The Long Schoolroom: Lessons in the Bitter Logic of the Poetic Principle

University of Michigan Press, 1997 - 213 頁
Allen Grossman's combined reputation as a poet and as a professor of poetry gives him an unusual importance in the landscape of contemporary American poetry. In this new collection Grossman revisits the Long Schoolroom of poetic principle--where he eventually learned to reconsider the notion that poetry was cultural work of the kind that contributed unambiguously to the peace of the world.
The jist of what he learned--of what his lessons taught him--was (in the sentence of Oliver Wendell Holmes): Where most men have died, there is the greatest interest. According to Grossman, violence arises not merely from the barbarian outside of the culture the poet serves, but from the inner logic of that culture; not, as he would now say, from the defeat of cultural membership but from the terms of cultural membership itself.
Grossman analyzes the bitter logic of the poetic principle as it is articulated in exemplary texts and figures, including Bede's Caedmon and Milton. But the heart of The Long Schoolroom is American, ranging from essays on Whitman and Lincoln to an in-depth review of the work of Hart Crane. His final essays probe the example of postmodern Jewish and Christian poetry in this country, most notably the work of Robert Lowell and Allen Ginsburg, as it searches for an understanding of holiness in the production and control of violence.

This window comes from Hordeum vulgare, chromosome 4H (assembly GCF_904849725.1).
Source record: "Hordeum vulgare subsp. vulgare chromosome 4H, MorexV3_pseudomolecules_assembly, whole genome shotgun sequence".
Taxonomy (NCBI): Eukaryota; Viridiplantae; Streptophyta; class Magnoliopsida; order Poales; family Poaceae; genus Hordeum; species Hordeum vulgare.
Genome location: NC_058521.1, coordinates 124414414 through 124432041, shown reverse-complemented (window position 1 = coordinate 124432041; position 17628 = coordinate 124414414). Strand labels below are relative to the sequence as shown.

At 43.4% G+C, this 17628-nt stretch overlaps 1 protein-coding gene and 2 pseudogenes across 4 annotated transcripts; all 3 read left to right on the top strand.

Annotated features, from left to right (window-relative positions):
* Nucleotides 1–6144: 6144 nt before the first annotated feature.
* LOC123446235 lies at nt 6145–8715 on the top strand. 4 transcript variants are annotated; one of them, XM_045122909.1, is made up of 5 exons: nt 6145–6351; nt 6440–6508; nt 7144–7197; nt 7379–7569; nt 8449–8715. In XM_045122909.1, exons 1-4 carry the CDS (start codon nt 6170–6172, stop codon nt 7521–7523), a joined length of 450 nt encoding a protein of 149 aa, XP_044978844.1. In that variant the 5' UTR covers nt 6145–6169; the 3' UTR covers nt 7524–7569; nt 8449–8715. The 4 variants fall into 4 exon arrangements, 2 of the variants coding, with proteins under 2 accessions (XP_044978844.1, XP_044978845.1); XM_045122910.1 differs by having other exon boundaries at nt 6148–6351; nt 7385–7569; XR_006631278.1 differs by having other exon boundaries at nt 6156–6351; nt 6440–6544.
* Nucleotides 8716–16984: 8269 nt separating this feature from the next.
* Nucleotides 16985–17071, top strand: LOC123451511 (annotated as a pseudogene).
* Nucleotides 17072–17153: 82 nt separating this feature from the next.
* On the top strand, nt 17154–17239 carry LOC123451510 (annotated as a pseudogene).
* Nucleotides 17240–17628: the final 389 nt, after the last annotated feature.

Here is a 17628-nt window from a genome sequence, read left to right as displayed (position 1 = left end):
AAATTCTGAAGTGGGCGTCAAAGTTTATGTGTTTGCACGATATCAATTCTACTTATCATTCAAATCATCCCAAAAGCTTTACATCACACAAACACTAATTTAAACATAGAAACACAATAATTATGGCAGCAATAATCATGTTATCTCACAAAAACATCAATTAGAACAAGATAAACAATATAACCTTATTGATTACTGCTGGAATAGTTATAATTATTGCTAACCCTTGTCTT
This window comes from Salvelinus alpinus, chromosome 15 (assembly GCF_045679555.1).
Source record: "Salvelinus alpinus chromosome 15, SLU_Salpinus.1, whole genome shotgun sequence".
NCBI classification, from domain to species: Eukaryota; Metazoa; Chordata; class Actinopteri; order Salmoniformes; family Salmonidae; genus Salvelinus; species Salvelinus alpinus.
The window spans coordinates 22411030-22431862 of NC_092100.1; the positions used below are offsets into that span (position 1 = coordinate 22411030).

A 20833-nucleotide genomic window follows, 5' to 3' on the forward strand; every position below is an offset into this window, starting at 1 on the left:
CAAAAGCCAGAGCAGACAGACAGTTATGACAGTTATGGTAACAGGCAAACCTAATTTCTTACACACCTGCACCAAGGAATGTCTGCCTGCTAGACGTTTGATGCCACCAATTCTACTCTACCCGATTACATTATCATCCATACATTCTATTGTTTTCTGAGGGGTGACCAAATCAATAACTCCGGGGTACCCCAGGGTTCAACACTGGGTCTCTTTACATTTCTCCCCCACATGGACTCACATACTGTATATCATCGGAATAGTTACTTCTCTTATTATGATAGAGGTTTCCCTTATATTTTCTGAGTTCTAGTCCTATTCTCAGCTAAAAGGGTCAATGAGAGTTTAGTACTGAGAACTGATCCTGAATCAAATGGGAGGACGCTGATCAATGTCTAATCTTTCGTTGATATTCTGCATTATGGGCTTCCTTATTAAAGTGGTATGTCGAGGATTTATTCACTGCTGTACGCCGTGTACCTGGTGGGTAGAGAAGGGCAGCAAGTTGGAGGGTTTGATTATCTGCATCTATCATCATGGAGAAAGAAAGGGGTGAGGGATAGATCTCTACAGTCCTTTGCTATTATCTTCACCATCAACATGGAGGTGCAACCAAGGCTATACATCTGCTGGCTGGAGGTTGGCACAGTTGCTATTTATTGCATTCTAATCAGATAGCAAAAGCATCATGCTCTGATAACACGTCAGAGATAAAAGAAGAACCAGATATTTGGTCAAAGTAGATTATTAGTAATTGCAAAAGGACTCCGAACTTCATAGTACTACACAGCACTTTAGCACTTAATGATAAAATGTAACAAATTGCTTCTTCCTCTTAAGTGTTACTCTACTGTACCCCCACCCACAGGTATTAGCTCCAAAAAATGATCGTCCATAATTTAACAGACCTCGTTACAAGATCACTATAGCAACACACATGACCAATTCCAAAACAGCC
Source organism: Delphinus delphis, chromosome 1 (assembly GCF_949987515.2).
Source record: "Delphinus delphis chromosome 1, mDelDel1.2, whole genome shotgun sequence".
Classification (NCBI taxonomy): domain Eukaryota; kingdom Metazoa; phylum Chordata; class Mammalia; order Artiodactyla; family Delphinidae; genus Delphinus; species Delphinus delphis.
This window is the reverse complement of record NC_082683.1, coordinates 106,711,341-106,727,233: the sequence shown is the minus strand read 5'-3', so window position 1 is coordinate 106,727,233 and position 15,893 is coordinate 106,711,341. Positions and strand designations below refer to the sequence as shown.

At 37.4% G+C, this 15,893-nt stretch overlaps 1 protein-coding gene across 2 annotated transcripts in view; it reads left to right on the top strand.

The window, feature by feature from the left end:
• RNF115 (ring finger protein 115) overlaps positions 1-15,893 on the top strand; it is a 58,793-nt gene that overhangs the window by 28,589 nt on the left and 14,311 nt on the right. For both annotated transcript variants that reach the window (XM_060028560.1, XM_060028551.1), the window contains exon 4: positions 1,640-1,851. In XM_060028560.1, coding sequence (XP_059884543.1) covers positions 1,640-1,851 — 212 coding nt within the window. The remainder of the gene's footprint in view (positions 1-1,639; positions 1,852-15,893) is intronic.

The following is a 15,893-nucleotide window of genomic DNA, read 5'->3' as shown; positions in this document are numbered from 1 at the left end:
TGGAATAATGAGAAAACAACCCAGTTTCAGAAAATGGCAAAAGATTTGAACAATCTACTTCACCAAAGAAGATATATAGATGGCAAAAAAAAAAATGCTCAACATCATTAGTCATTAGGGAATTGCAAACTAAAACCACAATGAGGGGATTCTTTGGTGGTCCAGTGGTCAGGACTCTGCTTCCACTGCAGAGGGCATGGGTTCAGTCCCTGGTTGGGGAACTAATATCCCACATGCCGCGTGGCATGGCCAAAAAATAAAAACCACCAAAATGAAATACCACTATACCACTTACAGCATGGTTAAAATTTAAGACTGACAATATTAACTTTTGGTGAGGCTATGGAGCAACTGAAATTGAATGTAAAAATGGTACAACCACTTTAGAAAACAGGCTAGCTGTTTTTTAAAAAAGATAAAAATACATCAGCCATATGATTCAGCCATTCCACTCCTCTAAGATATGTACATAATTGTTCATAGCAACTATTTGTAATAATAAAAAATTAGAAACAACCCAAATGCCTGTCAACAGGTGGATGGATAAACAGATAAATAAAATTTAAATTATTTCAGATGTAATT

Allen Grossman is author of The Ether Dome and Other Poems: New and Selected, The Sighted Singer: Two Works on Poetry for Readers and Writers (with Mark Halliday), and most recently, The Philosopher's Window. He is Mellon Professor in the Humanities at The Johns Hopkins University.


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Thinking about Poetic Vocation
Subjection and Mastery in
Miltons Sonnet On the Late Massacre
A Consideration of Cranes
The Poetry of Robert Lowell
The Instance
Jewish Poetry Considered as a Theophoric Project
Nuclear Violence Institutions of Holiness and
Fragment of an Autumn Conversation between

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關於作者 (1997)

Allen Grossman was born in 1932 in Minneapolis, Minnesota. He received a B.A. and a M.A. from Harvard University and a Ph.D. from Brandeis University. He taught at Brandeis University for 35 years before moving to Johns Hopkins University, where he taught from 1991 until his retirement in 2006. His collections of poetry include The Ether Dome and Descartes' Loneliness. He received numerous awards during his lifetime including three Pushcart Prizes, the Witter Bynner Prize for Poetry, the Sara Teasdale Memorial Prize in Poetry of Wellesley College, the Sheaffer-PEN/Nex England Award for Literary Distinction, and Yale University's Bollingen Prize. He died of complications from Alzheimer's on June 27, 2014 at the age of 82.